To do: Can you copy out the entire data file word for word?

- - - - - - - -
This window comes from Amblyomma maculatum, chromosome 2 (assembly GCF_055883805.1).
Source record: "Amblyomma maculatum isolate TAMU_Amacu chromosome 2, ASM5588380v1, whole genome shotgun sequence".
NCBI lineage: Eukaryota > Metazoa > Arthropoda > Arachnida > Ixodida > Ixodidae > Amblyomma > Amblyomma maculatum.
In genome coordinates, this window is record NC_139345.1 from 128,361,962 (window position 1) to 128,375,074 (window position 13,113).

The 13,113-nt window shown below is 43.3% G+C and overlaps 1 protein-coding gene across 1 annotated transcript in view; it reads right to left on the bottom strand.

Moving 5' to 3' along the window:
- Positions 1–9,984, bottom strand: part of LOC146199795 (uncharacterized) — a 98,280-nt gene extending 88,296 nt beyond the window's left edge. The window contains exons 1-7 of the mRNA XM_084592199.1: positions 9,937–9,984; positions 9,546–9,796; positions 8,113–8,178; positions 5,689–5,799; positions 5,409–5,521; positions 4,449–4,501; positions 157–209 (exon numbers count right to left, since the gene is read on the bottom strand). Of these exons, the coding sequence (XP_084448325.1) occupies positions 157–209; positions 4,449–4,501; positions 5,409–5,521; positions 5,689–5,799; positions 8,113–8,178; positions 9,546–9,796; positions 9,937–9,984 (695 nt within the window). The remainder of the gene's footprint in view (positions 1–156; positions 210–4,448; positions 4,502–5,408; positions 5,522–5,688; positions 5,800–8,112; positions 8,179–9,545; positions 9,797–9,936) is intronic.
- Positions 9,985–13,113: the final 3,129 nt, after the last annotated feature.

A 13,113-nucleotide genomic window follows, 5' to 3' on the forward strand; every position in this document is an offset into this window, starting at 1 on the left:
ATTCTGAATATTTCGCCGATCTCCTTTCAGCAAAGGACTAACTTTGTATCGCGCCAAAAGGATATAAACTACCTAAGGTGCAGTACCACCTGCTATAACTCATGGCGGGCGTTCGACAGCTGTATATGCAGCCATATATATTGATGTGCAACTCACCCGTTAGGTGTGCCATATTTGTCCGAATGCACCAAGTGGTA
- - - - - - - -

This window comes from Amblyomma maculatum, chromosome 2 (assembly GCF_055883805.1).
Source record: "Amblyomma maculatum isolate TAMU_Amacu chromosome 2, ASM5588380v1, whole genome shotgun sequence".
NCBI lineage: Eukaryota > Metazoa > Arthropoda > Arachnida > Ixodida > Ixodidae > Amblyomma > Amblyomma maculatum.
In genome coordinates, this window is record NC_139345.1 from 128,361,962 (window position 1) to 128,375,074 (window position 13,113).

The 13,113-nt window shown below is 43.3% G+C and overlaps 1 protein-coding gene across 1 annotated transcript in view; it reads right to left on the bottom strand.

Moving 5' to 3' along the window:
- Positions 1–9,984, bottom strand: part of LOC146199795 (uncharacterized) — a 98,280-nt gene extending 88,296 nt beyond the window's left edge. The window contains exons 1-7 of the mRNA XM_084592199.1: positions 9,937–9,984; positions 9,546–9,796; positions 8,113–8,178; positions 5,689–5,799; positions 5,409–5,521; positions 4,449–4,501; positions 157–209 (exon numbers count right to left, since the gene is read on the bottom strand). Of these exons, the coding sequence (XP_084448325.1) occupies positions 157–209; positions 4,449–4,501; positions 5,409–5,521; positions 5,689–5,799; positions 8,113–8,178; positions 9,546–9,796; positions 9,937–9,984 (695 nt within the window). The remainder of the gene's footprint in view (positions 1–156; positions 210–4,448; positions 4,502–5,408; positions 5,522–5,688; positions 5,800–8,112; positions 8,179–9,545; positions 9,797–9,936) is intronic.
- Positions 9,985–13,113: the final 3,129 nt, after the last annotated feature.

A 13,113-nucleotide genomic window follows, 5' to 3' on the forward strand; every position in this document is an offset into this window, starting at 1 on the left:
ATTCTGAATATTTCGCCGATCTCCTTTCAGCAAAGGACTAACTTTGTATCGCGCCAAAAGGATATAAACTACCTAAGGTGCAGTACCACCTGCTATAACTCATGGCGGGCGTTCGACAGCTGTATATGCAGCCATATATATTGATGTGCAACTCACCCGTTAGGTGTGCCATATTTGTCCGAATGCACCAAGTGGTA